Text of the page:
This Article is From Jun 16, 2016

Karan Affairs: Dear Trolls, You Don't Get Me, Never Will

While most people have alarm clocks, I get to wake up every morning to "gay ma*****od, good morning".  

It is, I grant you, not the usual, but there it is.

I was one of the first early Twitter users from the film fraternity. And back then in 2009, I thought I was going to enter a world where people liked me, knew me, knew my work - it was going to be fine! All about the love, not the hate. And it was. At first. 

But then started the phase where I began to wake up to "gay ma*****od, good morning". Every morning. Or just "hi gay". I am routinely called "chakka". Every so often, I'm told I'm a transsexual/transvestite/sister-shagging homosexual, which is actually, if you think about it, a contradiction in terms. 

And I've tried to figure out what's behind the nonstop trolling. I've discussed it with friends, family, even my therapist. Why is it that every time I put up a pouting picture on Instagram, I'm just called chakka, gay, I'm told "chup kar ch***ye? That's my favourite, by the way. My absolute favourite. Anything I ever say, these three golden words are thrown at me.

So I'm back at my therapist asking what is it about me that makes people abuse me. I understand I'm not the most masculine human being, I'm not the most macho stud walking the block, and I also understand (even if I think it's ridiculous) that if you're seen as a little effeminate, you're made fun of. And I know I can be sometimes, especially when I dance. (When I dance I forget what happens to my hands and feet, and it's a bit of a problem. You see, while in my heart I feel I'm matching Vyjayanthimala and Hema Malini step for step, I also know I'm coming across as a strange caricature of a Hindi film heroine. On acid.) Then there's the fact that I pout and I can't help it because I want to suck in my cheekbones, and then my lips protrude (and I do have kind of luscious lips), and there I am, and I can never smile for a picture again. If I did have a six-pack to show and a great waistline to put out there to the universe or beautiful muscular legs, then I would not have to pout. The only thing I have going for me is a jawline. And dammit, I will use it!  And so, ok, when I do, my eyes on their own sort shift to a half-lidded, Blue Steel type stare, but well, it goes so well with the pout. Of course now I've reached a point where I no longer know how to smile for a camera. It has become a disorder: I call it poutitus. (Maybe medical science could call me since I'm so good with the diagnosis?) And since I am so afflicted, I clearly deserve the trolling I get daily. 

Only, of course not.

I realise that I'm kind of everywhere: I'm judging a reality show, then I'm dancing on it (which I really need to rethink); I'm hosting a talk show; I'm directing movies; I'm producing movies; I'm writing. So is it my over-accessibility, my sometimes unjustified affability, and my constant availability - the reasons I am so regularly trolled?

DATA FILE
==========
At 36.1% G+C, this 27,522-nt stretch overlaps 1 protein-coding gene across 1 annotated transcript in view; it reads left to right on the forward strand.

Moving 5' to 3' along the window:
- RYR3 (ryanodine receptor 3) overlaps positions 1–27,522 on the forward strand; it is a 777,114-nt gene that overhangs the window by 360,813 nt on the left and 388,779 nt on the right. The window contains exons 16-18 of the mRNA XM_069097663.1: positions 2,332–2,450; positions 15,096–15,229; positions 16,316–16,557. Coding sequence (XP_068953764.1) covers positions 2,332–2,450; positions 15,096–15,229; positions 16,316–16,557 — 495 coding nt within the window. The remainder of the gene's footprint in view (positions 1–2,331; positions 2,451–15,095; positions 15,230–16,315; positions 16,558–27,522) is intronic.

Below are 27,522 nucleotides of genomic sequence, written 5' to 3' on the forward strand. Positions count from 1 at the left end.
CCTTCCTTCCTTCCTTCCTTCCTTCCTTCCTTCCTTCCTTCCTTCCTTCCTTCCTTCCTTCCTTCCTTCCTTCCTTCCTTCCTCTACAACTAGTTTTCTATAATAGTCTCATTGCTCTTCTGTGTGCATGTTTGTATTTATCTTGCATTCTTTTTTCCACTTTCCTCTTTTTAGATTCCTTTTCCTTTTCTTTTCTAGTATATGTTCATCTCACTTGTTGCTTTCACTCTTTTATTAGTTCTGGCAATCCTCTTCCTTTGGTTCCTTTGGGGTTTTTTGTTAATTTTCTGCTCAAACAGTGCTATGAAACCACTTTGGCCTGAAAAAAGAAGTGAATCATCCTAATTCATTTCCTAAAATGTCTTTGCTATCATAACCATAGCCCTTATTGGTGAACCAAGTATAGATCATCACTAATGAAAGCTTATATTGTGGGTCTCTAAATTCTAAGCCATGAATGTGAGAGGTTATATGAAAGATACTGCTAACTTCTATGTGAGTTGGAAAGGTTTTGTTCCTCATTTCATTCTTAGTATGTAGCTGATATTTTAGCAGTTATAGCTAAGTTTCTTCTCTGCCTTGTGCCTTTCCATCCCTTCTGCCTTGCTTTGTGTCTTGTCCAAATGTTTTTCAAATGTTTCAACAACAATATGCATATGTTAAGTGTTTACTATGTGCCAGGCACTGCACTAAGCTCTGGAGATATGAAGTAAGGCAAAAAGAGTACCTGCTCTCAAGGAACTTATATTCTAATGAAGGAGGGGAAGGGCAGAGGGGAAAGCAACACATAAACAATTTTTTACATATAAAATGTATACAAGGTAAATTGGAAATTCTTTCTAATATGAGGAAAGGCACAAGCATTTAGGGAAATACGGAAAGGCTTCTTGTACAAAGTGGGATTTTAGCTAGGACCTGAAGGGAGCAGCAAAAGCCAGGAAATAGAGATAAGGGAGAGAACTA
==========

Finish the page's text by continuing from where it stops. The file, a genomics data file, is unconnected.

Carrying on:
No, of course, it's not. As the famous line goes, I do know it's not me, it's them.

I went through the stages, the three emotions: anger to indifference to high levels of amusement. At this stage, frankly, I'm almost excited to be trolled, or I would be were it just about the trollers and their sad little minds.

By the way - it's not like I consider being called gay an abuse or a bad word (though I am intrigued - endlessly - by the equally endless obsession with my sex life. Or, umm, lack thereof). 

What gets my goat is the misogyny therein, the sexism that's so rampant. The ability to hurt and wound.

Take Anushka Sharma, what did she have to do with a lost match? 

There's a particular brand of pervert just looking to hate, and they're often drowning us out in the din.

My therapist says I should write it out, so Dear Troller, here's what am I saying to you:

You're probably as unattractive as you seem to think me. You probably hate my selfies, because you don't love what you see in your's. You obviously have no job! And your solution to life's frustrations is to take it out on me (and a few unlucky others). And now that we have the pleasantries out of the way, I want to tell you that you don't actually disturb me any more. What would disturb me was if I allowed you the smallest amount of influence over my life. 

"Good morning, gay m********" is now my wake-up call. I used to wake to a more standard, let's call it sun salutation, but now there's something new and I am getting used to it. 

And so even though you don't deserve it, I'm going to share this with you: I do realise that famous people are the most annoying to those who aren't.

What you don't realise is that with a certain level of fame and celebrity come deep levels of insecurity and anxiety which none of you accounts for. Everyone thinks I land in a chopper on top of my building and I have the most cushy existence. Could you understand that I might have the most messed up life myself? That I am probably in bed lonely most nights, sometimes even crying myself to sleep. I acknowledge that I am materially privileged, but I am not emotionally privileged. There are reasons for me to be lonely and sad on most days and I am probably as sad as you, the troller.

The difference is I energize myself and my surroundings with a certain amount of positivity and optimism, and all you do is hate. 

I maybe as sad as you, as lonely as you, as messed up as you, but here's what I also know: I'm just a lot nicer than you. 

(Karan Johar is one of India's best known film and television personalities)

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